AsianScientist (Sep. 14, 2017) – A joint research team led by Professors Kim Hee Tak and Kim Shin-Hyun from the Korea Advanced Institute of Science and Technology (KAIST) has developed an inexpensive way to produce surfaces capable of repelling liquids, including water and oil. Their results, published in ACS Nano, could lead to affordable stain-free fabrics, non-biofouling medical tubing and corrosion-free surfaces.
Unlike hydrophobic and oleophobic surfaces which repel water and oil respectively, omniphobic surfaces repel any liquid, whether it is water- or oil-based. Mushroom-shaped surface textures—also called doubly re-entrant structures—are known to be the most effective omniphobic surface structure. However, the existing procedures to fabricate such structures are highly delicate, time-consuming and costly. Moreover, the materials required for the fabrication are restricted to an inflexible and expensive silicon wafer, limiting the practical use of the surface.
To overcome such limitations, the research team used a different approach to fabricate the re-entrant structures called localized photofludization. They exploited the fact that azobenzene molecule-containing polymers (azopolymers) become fluidized under irradiation, using irradiation to locally fluidize the azopolymers within a thin surface layer.
With this novel approach, the team successfully fluidized the top surface layer of cylindrical posts made of azopolymers, reshaping them to the required mushroom shape. The resulting structure exhibits a superior superomniphobic property even for liquids infiltrating the surface immediately.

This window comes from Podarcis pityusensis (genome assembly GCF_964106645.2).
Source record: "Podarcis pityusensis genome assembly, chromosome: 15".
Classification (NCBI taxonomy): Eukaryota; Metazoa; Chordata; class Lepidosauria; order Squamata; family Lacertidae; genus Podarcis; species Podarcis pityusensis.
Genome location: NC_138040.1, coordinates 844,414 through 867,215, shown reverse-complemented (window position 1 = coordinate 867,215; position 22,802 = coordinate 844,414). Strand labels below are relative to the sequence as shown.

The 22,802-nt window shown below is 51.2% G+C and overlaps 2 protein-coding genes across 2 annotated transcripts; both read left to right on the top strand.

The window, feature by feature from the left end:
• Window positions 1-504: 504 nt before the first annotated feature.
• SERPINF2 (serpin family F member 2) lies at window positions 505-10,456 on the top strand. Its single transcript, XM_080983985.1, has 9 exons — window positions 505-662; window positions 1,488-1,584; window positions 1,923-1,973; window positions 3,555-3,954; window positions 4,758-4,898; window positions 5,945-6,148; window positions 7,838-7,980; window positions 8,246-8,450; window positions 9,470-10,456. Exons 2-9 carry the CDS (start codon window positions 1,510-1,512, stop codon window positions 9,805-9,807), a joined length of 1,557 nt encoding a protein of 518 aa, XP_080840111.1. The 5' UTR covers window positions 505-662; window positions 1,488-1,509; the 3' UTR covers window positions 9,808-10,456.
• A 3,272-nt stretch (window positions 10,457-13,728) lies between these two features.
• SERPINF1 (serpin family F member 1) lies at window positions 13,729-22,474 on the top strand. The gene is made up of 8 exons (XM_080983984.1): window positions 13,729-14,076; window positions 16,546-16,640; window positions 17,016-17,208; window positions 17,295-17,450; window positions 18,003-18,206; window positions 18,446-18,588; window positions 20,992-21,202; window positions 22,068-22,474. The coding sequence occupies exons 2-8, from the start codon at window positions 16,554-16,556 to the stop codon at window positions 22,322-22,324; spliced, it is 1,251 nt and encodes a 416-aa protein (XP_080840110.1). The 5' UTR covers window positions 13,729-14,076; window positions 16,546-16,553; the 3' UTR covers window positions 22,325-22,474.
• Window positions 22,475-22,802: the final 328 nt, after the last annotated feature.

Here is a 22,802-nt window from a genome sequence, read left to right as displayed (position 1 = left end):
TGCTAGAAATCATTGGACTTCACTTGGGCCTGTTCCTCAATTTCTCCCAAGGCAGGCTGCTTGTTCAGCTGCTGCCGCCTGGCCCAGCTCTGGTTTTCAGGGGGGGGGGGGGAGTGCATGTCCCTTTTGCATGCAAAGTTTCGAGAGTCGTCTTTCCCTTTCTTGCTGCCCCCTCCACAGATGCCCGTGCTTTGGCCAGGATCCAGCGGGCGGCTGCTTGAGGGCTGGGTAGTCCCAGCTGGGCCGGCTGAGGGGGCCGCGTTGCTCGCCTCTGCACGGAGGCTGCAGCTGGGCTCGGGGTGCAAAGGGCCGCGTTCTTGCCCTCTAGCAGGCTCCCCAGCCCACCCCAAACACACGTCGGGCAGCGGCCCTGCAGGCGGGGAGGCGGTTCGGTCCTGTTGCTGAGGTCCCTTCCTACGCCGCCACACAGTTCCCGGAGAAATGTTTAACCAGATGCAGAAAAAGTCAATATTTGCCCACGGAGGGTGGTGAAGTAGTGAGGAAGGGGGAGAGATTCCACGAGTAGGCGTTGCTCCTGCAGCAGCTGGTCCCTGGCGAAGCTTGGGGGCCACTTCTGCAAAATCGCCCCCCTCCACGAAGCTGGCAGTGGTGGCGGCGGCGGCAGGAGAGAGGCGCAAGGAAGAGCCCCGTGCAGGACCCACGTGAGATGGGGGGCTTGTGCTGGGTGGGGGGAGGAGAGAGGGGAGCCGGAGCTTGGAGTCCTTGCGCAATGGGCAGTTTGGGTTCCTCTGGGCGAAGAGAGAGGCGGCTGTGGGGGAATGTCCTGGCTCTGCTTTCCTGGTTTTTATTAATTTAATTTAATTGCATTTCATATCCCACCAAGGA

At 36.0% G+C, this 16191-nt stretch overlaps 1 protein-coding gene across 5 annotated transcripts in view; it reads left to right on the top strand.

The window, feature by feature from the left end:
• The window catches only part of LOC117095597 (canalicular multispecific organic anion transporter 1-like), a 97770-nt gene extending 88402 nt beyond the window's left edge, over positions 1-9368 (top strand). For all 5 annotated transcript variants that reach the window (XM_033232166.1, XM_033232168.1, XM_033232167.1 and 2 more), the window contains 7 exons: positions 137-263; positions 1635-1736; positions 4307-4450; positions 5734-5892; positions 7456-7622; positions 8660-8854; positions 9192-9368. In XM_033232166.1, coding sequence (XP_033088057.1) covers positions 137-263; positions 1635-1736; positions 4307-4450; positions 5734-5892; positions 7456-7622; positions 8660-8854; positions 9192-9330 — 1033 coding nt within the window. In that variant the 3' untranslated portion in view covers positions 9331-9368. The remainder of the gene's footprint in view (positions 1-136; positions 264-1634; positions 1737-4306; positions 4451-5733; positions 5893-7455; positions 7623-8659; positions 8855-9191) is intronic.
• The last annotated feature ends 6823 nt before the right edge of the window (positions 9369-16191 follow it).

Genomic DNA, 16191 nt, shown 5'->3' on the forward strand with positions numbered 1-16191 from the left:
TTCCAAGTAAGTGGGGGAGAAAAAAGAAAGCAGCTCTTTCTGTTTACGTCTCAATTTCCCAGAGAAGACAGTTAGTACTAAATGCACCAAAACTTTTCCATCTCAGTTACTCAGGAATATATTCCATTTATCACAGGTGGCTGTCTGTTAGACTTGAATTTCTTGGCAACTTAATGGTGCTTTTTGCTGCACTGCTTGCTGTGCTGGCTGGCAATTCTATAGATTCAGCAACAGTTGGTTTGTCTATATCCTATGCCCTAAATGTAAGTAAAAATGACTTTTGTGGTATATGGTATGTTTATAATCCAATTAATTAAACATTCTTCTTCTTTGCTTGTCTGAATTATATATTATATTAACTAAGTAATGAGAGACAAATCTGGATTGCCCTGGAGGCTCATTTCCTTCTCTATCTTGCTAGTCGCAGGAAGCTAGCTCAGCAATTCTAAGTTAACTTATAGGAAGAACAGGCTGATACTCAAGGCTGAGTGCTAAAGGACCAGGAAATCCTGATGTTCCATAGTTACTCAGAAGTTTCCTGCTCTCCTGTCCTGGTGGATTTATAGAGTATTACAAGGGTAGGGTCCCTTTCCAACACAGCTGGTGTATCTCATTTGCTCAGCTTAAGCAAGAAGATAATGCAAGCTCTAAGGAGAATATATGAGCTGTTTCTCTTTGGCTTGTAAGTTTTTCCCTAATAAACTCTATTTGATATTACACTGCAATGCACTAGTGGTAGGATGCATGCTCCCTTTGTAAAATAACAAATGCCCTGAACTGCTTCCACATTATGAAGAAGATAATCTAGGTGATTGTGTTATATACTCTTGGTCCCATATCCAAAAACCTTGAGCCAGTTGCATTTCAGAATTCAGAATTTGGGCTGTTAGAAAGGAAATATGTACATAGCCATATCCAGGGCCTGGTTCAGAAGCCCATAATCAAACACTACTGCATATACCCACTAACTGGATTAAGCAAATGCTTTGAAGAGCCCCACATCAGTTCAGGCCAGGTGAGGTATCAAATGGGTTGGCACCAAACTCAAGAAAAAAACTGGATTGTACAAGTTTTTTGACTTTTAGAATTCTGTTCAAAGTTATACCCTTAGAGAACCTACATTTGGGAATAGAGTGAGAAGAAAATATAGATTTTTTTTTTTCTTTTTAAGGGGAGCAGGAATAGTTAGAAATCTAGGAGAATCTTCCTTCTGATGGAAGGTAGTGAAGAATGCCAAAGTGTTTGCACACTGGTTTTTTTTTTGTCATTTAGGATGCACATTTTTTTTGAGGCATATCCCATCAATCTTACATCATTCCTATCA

Furthermore, the fabrication procedure of the structure is highly reproducible and scalable, providing a practical route to creating robust omniphobic surfaces.
“Not only does the novel photo-fluidization technology in this study produce superior superomniphobic surfaces, but it also possesses many practical advantages in terms of fab-procedures and material flexibility; therefore, it could greatly contribute to real uses in diverse applications,” said Professor Kim Hee Tak.
“The designed doubly re-entrant geometry in this study was inspired by the skin structure of springtails, insects dwelling in soil that breathe through their skin. As I carried out this research, I once again realized that humans can learn from nature to create new engineering designs,” added Professor Kim Shin-Hyun Kim.
Source: Korea Advanced Institute of Science and Technology.
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